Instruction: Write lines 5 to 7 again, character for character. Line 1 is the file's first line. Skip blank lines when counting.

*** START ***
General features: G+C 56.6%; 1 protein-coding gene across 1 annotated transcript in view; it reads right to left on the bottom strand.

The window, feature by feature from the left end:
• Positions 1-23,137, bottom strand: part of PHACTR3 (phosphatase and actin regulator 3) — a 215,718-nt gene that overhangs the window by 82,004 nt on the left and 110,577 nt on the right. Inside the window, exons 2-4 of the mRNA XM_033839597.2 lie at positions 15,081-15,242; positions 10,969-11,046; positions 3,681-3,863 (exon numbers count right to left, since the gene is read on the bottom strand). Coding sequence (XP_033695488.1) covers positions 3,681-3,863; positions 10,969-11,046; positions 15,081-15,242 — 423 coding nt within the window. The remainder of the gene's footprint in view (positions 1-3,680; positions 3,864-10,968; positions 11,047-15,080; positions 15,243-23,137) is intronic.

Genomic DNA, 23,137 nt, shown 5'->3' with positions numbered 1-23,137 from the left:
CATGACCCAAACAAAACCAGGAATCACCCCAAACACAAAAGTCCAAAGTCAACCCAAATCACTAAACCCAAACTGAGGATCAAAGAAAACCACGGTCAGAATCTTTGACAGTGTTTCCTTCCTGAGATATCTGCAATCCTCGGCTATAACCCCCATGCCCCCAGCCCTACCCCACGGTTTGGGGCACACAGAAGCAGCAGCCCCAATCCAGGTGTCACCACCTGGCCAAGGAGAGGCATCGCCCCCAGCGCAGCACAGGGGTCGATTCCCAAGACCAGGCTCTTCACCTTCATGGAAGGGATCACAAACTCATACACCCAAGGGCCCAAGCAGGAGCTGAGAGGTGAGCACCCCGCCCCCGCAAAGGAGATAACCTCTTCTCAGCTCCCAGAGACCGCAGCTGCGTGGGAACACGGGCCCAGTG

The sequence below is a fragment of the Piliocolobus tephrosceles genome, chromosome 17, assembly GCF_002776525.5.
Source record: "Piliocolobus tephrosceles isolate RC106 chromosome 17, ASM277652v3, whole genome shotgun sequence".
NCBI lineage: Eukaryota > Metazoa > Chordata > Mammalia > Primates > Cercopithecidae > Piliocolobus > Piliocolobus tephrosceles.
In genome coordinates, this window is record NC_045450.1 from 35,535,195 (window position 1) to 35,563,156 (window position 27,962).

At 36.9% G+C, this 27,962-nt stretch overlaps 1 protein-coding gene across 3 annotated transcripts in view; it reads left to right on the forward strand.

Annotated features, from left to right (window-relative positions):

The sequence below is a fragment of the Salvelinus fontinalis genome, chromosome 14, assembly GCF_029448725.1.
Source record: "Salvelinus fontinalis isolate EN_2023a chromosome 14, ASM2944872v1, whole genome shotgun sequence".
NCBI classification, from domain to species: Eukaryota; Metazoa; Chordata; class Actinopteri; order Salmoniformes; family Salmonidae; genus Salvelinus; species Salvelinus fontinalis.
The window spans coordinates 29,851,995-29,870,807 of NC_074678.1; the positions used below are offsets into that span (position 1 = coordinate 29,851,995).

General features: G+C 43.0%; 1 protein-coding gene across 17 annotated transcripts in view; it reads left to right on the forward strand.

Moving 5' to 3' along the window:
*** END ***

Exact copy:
CATGACCCAAACAAAACCAGGAATCACCCCAAACACAAAAGTCCAAAGTCAACCCAAATCACTAAACCCAAACTGAGGATCAAAGAAAACCACGGTCAGAATCTTTGACAGTGTTTCCTTCCTGAGATATCTGCAATCCTCGGCTATAACCCCCATGCCCCCAGCCCTACCCCACGGTTTGGGGCACACAGAAGCAGCAGCCCCAATCCAGGTGTCACCACCTGGCCAAGGAGAGGCATCGCCCCCAGCGCAGCACAGGGGTCGATTCCCAAGACCAGGCTCTTCACCTTCATGGAAGGGATCACAAACTCATACACCCAAGGGCCCAAGCAGGAGCTGAGAGGTGAGCACCCCGCCCCCGCAAAGGAGATAACCTCTTCTCAGCTCCCAGAGACCGCAGCTGCGTGGGAACACGGGCCCAGTG

The sequence below is a fragment of the Piliocolobus tephrosceles genome, chromosome 17, assembly GCF_002776525.5.
Source record: "Piliocolobus tephrosceles isolate RC106 chromosome 17, ASM277652v3, whole genome shotgun sequence".